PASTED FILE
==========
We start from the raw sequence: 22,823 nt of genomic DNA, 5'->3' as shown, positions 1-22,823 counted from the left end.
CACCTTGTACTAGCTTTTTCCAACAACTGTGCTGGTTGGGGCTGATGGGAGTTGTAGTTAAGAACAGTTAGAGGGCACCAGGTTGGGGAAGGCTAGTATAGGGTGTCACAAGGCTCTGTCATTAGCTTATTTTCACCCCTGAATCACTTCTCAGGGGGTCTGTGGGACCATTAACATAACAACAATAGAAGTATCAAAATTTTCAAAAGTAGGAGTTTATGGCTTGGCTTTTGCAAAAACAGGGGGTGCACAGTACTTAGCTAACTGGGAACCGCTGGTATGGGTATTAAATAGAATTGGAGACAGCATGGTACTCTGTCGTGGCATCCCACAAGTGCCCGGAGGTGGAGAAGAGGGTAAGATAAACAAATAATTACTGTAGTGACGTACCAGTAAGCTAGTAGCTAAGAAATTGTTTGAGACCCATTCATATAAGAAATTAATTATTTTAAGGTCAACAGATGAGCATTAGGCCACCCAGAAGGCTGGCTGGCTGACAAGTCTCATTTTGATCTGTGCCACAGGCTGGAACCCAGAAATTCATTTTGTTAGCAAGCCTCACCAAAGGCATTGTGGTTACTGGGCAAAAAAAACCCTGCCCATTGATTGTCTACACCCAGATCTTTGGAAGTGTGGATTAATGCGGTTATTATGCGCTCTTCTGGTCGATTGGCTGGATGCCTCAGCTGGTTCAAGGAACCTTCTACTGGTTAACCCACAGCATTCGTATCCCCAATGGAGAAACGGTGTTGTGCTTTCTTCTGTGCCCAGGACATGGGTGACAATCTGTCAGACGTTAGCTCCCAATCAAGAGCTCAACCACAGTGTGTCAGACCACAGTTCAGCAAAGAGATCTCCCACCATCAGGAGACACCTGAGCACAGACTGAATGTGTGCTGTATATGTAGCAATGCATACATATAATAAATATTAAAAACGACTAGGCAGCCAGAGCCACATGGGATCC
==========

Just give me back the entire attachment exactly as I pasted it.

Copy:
We start from the raw sequence: 22,823 nt of genomic DNA, 5'->3' as shown, positions 1-22,823 counted from the left end.
CACCTTGTACTAGCTTTTTCCAACAACTGTGCTGGTTGGGGCTGATGGGAGTTGTAGTTAAGAACAGTTAGAGGGCACCAGGTTGGGGAAGGCTAGTATAGGGTGTCACAAGGCTCTGTCATTAGCTTATTTTCACCCCTGAATCACTTCTCAGGGGGTCTGTGGGACCATTAACATAACAACAATAGAAGTATCAAAATTTTCAAAAGTAGGAGTTTATGGCTTGGCTTTTGCAAAAACAGGGGGTGCACAGTACTTAGCTAACTGGGAACCGCTGGTATGGGTATTAAATAGAATTGGAGACAGCATGGTACTCTGTCGTGGCATCCCACAAGTGCCCGGAGGTGGAGAAGAGGGTAAGATAAACAAATAATTACTGTAGTGACGTACCAGTAAGCTAGTAGCTAAGAAATTGTTTGAGACCCATTCATATAAGAAATTAATTATTTTAAGGTCAACAGATGAGCATTAGGCCACCCAGAAGGCTGGCTGGCTGACAAGTCTCATTTTGATCTGTGCCACAGGCTGGAACCCAGAAATTCATTTTGTTAGCAAGCCTCACCAAAGGCATTGTGGTTACTGGGCAAAAAAAACCCTGCCCATTGATTGTCTACACCCAGATCTTTGGAAGTGTGGATTAATGCGGTTATTATGCGCTCTTCTGGTCGATTGGCTGGATGCCTCAGCTGGTTCAAGGAACCTTCTACTGGTTAACCCACAGCATTCGTATCCCCAATGGAGAAACGGTGTTGTGCTTTCTTCTGTGCCCAGGACATGGGTGACAATCTGTCAGACGTTAGCTCCCAATCAAGAGCTCAACCACAGTGTGTCAGACCACAGTTCAGCAAAGAGATCTCCCACCATCAGGAGACACCTGAGCACAGACTGAATGTGTGCTGTATATGTAGCAATGCATACATATAATAAATATTAAAAACGACTAGGCAGCCAGAGCCACATGGGATCC